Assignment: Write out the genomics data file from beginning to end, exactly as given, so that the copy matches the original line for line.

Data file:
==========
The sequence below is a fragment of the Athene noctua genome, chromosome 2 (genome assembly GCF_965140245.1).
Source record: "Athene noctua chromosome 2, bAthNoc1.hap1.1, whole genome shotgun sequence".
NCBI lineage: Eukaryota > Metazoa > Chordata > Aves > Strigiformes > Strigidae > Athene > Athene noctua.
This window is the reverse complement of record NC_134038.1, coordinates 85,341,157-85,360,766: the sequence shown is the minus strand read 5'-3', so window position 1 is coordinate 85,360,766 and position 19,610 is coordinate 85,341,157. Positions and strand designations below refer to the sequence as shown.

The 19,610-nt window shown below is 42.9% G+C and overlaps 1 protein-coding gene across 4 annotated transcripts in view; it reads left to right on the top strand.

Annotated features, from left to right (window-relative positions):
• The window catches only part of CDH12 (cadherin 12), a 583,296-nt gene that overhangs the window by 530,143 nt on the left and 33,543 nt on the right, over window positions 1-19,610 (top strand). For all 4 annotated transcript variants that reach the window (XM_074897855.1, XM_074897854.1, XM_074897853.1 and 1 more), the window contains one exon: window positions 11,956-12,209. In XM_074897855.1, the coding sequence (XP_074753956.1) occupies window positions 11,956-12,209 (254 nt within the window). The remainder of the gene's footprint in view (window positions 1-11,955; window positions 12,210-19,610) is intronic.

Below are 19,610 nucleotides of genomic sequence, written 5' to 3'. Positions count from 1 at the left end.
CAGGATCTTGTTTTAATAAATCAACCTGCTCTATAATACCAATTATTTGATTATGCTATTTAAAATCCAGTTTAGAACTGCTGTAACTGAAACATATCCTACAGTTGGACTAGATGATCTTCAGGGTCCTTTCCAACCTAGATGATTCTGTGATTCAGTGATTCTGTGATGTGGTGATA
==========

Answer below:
The sequence below is a fragment of the Athene noctua genome, chromosome 2 (genome assembly GCF_965140245.1).
Source record: "Athene noctua chromosome 2, bAthNoc1.hap1.1, whole genome shotgun sequence".
NCBI lineage: Eukaryota > Metazoa > Chordata > Aves > Strigiformes > Strigidae > Athene > Athene noctua.
This window is the reverse complement of record NC_134038.1, coordinates 85,341,157-85,360,766: the sequence shown is the minus strand read 5'-3', so window position 1 is coordinate 85,360,766 and position 19,610 is coordinate 85,341,157. Positions and strand designations below refer to the sequence as shown.

The 19,610-nt window shown below is 42.9% G+C and overlaps 1 protein-coding gene across 4 annotated transcripts in view; it reads left to right on the top strand.

Annotated features, from left to right (window-relative positions):
• The window catches only part of CDH12 (cadherin 12), a 583,296-nt gene that overhangs the window by 530,143 nt on the left and 33,543 nt on the right, over window positions 1-19,610 (top strand). For all 4 annotated transcript variants that reach the window (XM_074897855.1, XM_074897854.1, XM_074897853.1 and 1 more), the window contains one exon: window positions 11,956-12,209. In XM_074897855.1, the coding sequence (XP_074753956.1) occupies window positions 11,956-12,209 (254 nt within the window). The remainder of the gene's footprint in view (window positions 1-11,955; window positions 12,210-19,610) is intronic.

Below are 19,610 nucleotides of genomic sequence, written 5' to 3'. Positions count from 1 at the left end.
CAGGATCTTGTTTTAATAAATCAACCTGCTCTATAATACCAATTATTTGATTATGCTATTTAAAATCCAGTTTAGAACTGCTGTAACTGAAACATATCCTACAGTTGGACTAGATGATCTTCAGGGTCCTTTCCAACCTAGATGATTCTGTGATTCAGTGATTCTGTGATGTGGTGATA